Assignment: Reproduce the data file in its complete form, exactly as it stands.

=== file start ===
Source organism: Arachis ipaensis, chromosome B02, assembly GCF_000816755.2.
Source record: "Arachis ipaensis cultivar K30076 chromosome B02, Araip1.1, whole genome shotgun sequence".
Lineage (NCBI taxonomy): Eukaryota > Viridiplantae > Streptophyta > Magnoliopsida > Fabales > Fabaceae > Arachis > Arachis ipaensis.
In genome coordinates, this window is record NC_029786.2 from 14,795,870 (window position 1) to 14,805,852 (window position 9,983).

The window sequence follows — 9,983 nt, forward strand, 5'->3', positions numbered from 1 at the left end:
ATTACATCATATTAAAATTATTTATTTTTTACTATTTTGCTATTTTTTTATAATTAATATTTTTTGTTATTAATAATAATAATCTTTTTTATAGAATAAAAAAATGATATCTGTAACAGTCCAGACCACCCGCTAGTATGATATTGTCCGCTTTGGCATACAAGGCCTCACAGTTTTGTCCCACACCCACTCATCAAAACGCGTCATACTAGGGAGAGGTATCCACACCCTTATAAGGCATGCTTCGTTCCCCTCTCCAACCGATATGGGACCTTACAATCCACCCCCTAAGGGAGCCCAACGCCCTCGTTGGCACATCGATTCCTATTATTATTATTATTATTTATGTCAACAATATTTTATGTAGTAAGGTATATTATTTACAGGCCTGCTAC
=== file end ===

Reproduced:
Source organism: Arachis ipaensis, chromosome B02, assembly GCF_000816755.2.
Source record: "Arachis ipaensis cultivar K30076 chromosome B02, Araip1.1, whole genome shotgun sequence".
Lineage (NCBI taxonomy): Eukaryota > Viridiplantae > Streptophyta > Magnoliopsida > Fabales > Fabaceae > Arachis > Arachis ipaensis.
In genome coordinates, this window is record NC_029786.2 from 14,795,870 (window position 1) to 14,805,852 (window position 9,983).

The window sequence follows — 9,983 nt, forward strand, 5'->3', positions numbered from 1 at the left end:
ATTACATCATATTAAAATTATTTATTTTTTACTATTTTGCTATTTTTTTATAATTAATATTTTTTGTTATTAATAATAATAATCTTTTTTATAGAATAAAAAAATGATATCTGTAACAGTCCAGACCACCCGCTAGTATGATATTGTCCGCTTTGGCATACAAGGCCTCACAGTTTTGTCCCACACCCACTCATCAAAACGCGTCATACTAGGGAGAGGTATCCACACCCTTATAAGGCATGCTTCGTTCCCCTCTCCAACCGATATGGGACCTTACAATCCACCCCCTAAGGGAGCCCAACGCCCTCGTTGGCACATCGATTCCTATTATTATTATTATTATTTATGTCAACAATATTTTATGTAGTAAGGTATATTATTTACAGGCCTGCTAC